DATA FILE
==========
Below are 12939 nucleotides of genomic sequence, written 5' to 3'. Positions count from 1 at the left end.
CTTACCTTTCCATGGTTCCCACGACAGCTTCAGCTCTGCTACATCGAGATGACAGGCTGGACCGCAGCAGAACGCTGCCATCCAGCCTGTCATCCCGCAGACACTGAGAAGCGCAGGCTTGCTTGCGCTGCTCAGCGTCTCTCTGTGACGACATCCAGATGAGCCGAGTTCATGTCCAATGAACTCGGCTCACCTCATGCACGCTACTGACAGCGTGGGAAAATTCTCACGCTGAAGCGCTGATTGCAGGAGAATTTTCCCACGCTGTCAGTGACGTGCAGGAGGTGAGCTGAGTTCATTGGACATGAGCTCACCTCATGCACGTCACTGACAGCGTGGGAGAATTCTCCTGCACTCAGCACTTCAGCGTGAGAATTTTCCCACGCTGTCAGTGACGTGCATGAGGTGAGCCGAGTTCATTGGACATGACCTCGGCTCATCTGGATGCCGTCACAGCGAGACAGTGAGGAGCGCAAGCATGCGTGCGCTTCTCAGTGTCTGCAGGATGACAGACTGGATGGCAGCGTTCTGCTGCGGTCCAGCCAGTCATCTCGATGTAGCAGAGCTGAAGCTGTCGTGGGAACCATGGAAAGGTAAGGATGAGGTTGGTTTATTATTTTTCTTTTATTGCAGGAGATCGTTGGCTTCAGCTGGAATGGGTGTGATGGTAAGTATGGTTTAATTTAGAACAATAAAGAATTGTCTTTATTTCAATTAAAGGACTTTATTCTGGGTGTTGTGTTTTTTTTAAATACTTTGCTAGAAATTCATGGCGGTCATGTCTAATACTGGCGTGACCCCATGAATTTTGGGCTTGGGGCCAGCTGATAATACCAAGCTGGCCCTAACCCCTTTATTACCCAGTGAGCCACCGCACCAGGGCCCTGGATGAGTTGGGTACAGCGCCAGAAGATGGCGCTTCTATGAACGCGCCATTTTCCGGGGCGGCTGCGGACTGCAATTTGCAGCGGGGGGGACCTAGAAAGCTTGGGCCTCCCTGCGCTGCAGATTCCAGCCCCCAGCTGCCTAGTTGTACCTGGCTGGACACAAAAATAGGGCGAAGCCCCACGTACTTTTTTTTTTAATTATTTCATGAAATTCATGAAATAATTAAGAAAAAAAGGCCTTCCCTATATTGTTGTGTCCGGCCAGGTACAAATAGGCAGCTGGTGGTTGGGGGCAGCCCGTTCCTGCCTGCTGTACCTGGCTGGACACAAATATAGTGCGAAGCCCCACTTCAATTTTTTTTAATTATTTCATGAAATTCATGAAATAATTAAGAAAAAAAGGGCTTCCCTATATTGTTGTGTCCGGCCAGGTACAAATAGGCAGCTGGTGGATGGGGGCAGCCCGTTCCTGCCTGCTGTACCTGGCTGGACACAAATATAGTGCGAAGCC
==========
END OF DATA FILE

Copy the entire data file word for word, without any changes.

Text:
Below are 12939 nucleotides of genomic sequence, written 5' to 3'. Positions count from 1 at the left end.
CTTACCTTTCCATGGTTCCCACGACAGCTTCAGCTCTGCTACATCGAGATGACAGGCTGGACCGCAGCAGAACGCTGCCATCCAGCCTGTCATCCCGCAGACACTGAGAAGCGCAGGCTTGCTTGCGCTGCTCAGCGTCTCTCTGTGACGACATCCAGATGAGCCGAGTTCATGTCCAATGAACTCGGCTCACCTCATGCACGCTACTGACAGCGTGGGAAAATTCTCACGCTGAAGCGCTGATTGCAGGAGAATTTTCCCACGCTGTCAGTGACGTGCAGGAGGTGAGCTGAGTTCATTGGACATGAGCTCACCTCATGCACGTCACTGACAGCGTGGGAGAATTCTCCTGCACTCAGCACTTCAGCGTGAGAATTTTCCCACGCTGTCAGTGACGTGCATGAGGTGAGCCGAGTTCATTGGACATGACCTCGGCTCATCTGGATGCCGTCACAGCGAGACAGTGAGGAGCGCAAGCATGCGTGCGCTTCTCAGTGTCTGCAGGATGACAGACTGGATGGCAGCGTTCTGCTGCGGTCCAGCCAGTCATCTCGATGTAGCAGAGCTGAAGCTGTCGTGGGAACCATGGAAAGGTAAGGATGAGGTTGGTTTATTATTTTTCTTTTATTGCAGGAGATCGTTGGCTTCAGCTGGAATGGGTGTGATGGTAAGTATGGTTTAATTTAGAACAATAAAGAATTGTCTTTATTTCAATTAAAGGACTTTATTCTGGGTGTTGTGTTTTTTTTAAATACTTTGCTAGAAATTCATGGCGGTCATGTCTAATACTGGCGTGACCCCATGAATTTTGGGCTTGGGGCCAGCTGATAATACCAAGCTGGCCCTAACCCCTTTATTACCCAGTGAGCCACCGCACCAGGGCCCTGGATGAGTTGGGTACAGCGCCAGAAGATGGCGCTTCTATGAACGCGCCATTTTCCGGGGCGGCTGCGGACTGCAATTTGCAGCGGGGGGGACCTAGAAAGCTTGGGCCTCCCTGCGCTGCAGATTCCAGCCCCCAGCTGCCTAGTTGTACCTGGCTGGACACAAAAATAGGGCGAAGCCCCACGTACTTTTTTTTTTAATTATTTCATGAAATTCATGAAATAATTAAGAAAAAAAGGCCTTCCCTATATTGTTGTGTCCGGCCAGGTACAAATAGGCAGCTGGTGGTTGGGGGCAGCCCGTTCCTGCCTGCTGTACCTGGCTGGACACAAATATAGTGCGAAGCCCCACTTCAATTTTTTTTAATTATTTCATGAAATTCATGAAATAATTAAGAAAAAAAGGGCTTCCCTATATTGTTGTGTCCGGCCAGGTACAAATAGGCAGCTGGTGGATGGGGGCAGCCCGTTCCTGCCTGCTGTACCTGGCTGGACACAAATATAGTGCGAAGCC